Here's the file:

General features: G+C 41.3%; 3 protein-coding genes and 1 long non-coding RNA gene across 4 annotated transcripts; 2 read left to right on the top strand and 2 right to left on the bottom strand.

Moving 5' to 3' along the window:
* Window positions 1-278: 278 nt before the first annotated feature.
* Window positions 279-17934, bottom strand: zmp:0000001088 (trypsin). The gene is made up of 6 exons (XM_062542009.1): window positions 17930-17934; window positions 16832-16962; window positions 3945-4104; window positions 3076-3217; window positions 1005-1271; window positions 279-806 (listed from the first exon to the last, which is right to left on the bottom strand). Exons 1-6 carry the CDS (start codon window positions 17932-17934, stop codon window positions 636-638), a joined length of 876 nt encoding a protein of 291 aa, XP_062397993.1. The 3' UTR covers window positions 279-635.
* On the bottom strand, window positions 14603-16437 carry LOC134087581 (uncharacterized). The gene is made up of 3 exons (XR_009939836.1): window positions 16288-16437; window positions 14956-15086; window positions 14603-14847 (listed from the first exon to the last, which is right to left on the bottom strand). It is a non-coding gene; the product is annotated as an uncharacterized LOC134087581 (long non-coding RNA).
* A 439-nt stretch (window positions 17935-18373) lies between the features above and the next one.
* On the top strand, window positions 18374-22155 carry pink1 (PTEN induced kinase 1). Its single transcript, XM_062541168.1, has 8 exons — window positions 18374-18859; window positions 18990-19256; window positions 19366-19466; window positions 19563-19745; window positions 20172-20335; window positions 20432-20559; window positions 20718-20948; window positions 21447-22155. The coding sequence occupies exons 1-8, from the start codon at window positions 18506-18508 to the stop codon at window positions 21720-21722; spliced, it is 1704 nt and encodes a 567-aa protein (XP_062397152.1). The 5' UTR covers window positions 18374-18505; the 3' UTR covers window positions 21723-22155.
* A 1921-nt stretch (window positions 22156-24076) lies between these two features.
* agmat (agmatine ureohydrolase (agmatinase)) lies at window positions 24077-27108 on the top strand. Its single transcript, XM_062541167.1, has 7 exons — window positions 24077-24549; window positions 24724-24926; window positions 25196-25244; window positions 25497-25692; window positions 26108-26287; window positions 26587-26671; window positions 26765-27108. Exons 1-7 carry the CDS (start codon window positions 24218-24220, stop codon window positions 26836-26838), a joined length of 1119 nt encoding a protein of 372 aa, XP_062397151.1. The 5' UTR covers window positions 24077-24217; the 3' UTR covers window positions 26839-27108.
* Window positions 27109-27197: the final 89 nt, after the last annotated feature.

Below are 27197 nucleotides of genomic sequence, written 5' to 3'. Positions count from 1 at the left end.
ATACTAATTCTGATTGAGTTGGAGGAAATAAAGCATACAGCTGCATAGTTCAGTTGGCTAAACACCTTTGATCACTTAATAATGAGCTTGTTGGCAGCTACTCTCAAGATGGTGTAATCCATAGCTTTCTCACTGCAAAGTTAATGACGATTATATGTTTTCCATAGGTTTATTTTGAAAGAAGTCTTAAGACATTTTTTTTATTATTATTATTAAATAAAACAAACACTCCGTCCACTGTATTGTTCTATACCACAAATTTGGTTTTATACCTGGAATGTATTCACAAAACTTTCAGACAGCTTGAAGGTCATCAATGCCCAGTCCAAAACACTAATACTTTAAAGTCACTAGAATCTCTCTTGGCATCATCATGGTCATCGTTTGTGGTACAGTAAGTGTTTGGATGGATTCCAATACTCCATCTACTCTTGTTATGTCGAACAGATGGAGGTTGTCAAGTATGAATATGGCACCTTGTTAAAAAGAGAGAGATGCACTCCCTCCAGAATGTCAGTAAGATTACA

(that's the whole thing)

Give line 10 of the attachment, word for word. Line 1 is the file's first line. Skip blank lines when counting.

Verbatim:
* Window positions 27109-27197: the final 89 nt, after the last annotated feature.